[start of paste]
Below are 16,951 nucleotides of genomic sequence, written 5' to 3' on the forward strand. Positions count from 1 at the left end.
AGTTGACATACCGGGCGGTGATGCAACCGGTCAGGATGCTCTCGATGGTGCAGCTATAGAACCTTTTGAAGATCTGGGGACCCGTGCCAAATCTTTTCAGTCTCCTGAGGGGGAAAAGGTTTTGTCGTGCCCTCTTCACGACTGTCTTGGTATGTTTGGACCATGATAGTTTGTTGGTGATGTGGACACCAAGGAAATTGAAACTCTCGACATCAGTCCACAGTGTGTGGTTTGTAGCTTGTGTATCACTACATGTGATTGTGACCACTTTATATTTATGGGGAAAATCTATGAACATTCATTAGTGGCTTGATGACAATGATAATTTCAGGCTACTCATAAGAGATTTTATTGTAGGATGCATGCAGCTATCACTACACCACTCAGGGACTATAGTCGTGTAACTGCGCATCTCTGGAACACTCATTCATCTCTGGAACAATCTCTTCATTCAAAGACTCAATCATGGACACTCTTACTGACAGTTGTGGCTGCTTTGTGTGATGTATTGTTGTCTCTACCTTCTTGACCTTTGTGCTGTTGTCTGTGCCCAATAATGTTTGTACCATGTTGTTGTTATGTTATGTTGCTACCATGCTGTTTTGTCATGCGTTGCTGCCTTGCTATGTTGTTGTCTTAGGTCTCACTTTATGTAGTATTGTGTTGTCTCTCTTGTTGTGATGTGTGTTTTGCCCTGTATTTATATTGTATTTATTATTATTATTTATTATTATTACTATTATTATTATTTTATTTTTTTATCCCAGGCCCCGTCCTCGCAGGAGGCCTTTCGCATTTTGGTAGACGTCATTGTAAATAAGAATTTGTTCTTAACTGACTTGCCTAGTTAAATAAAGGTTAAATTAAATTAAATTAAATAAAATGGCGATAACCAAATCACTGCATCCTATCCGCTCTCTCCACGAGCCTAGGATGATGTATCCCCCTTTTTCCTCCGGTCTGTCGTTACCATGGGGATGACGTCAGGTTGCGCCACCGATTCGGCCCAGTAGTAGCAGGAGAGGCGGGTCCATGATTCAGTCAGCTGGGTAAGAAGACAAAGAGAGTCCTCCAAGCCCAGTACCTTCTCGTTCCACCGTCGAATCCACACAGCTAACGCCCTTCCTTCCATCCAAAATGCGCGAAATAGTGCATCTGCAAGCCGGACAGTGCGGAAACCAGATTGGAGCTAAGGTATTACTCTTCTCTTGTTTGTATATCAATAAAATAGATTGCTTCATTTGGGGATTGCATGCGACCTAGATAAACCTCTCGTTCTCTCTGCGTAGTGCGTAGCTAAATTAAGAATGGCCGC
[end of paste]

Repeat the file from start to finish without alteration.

Below are 16,951 nucleotides of genomic sequence, written 5' to 3' on the forward strand. Positions count from 1 at the left end.
AGTTGACATACCGGGCGGTGATGCAACCGGTCAGGATGCTCTCGATGGTGCAGCTATAGAACCTTTTGAAGATCTGGGGACCCGTGCCAAATCTTTTCAGTCTCCTGAGGGGGAAAAGGTTTTGTCGTGCCCTCTTCACGACTGTCTTGGTATGTTTGGACCATGATAGTTTGTTGGTGATGTGGACACCAAGGAAATTGAAACTCTCGACATCAGTCCACAGTGTGTGGTTTGTAGCTTGTGTATCACTACATGTGATTGTGACCACTTTATATTTATGGGGAAAATCTATGAACATTCATTAGTGGCTTGATGACAATGATAATTTCAGGCTACTCATAAGAGATTTTATTGTAGGATGCATGCAGCTATCACTACACCACTCAGGGACTATAGTCGTGTAACTGCGCATCTCTGGAACACTCATTCATCTCTGGAACAATCTCTTCATTCAAAGACTCAATCATGGACACTCTTACTGACAGTTGTGGCTGCTTTGTGTGATGTATTGTTGTCTCTACCTTCTTGACCTTTGTGCTGTTGTCTGTGCCCAATAATGTTTGTACCATGTTGTTGTTATGTTATGTTGCTACCATGCTGTTTTGTCATGCGTTGCTGCCTTGCTATGTTGTTGTCTTAGGTCTCACTTTATGTAGTATTGTGTTGTCTCTCTTGTTGTGATGTGTGTTTTGCCCTGTATTTATATTGTATTTATTATTATTATTTATTATTATTACTATTATTATTATTTTATTTTTTTATCCCAGGCCCCGTCCTCGCAGGAGGCCTTTCGCATTTTGGTAGACGTCATTGTAAATAAGAATTTGTTCTTAACTGACTTGCCTAGTTAAATAAAGGTTAAATTAAATTAAATTAAATAAAATGGCGATAACCAAATCACTGCATCCTATCCGCTCTCTCCACGAGCCTAGGATGATGTATCCCCCTTTTTCCTCCGGTCTGTCGTTACCATGGGGATGACGTCAGGTTGCGCCACCGATTCGGCCCAGTAGTAGCAGGAGAGGCGGGTCCATGATTCAGTCAGCTGGGTAAGAAGACAAAGAGAGTCCTCCAAGCCCAGTACCTTCTCGTTCCACCGTCGAATCCACACAGCTAACGCCCTTCCTTCCATCCAAAATGCGCGAAATAGTGCATCTGCAAGCCGGACAGTGCGGAAACCAGATTGGAGCTAAGGTATTACTCTTCTCTTGTTTGTATATCAATAAAATAGATTGCTTCATTTGGGGATTGCATGCGACCTAGATAAACCTCTCGTTCTCTCTGCGTAGTGCGTAGCTAAATTAAGAATGGCCGC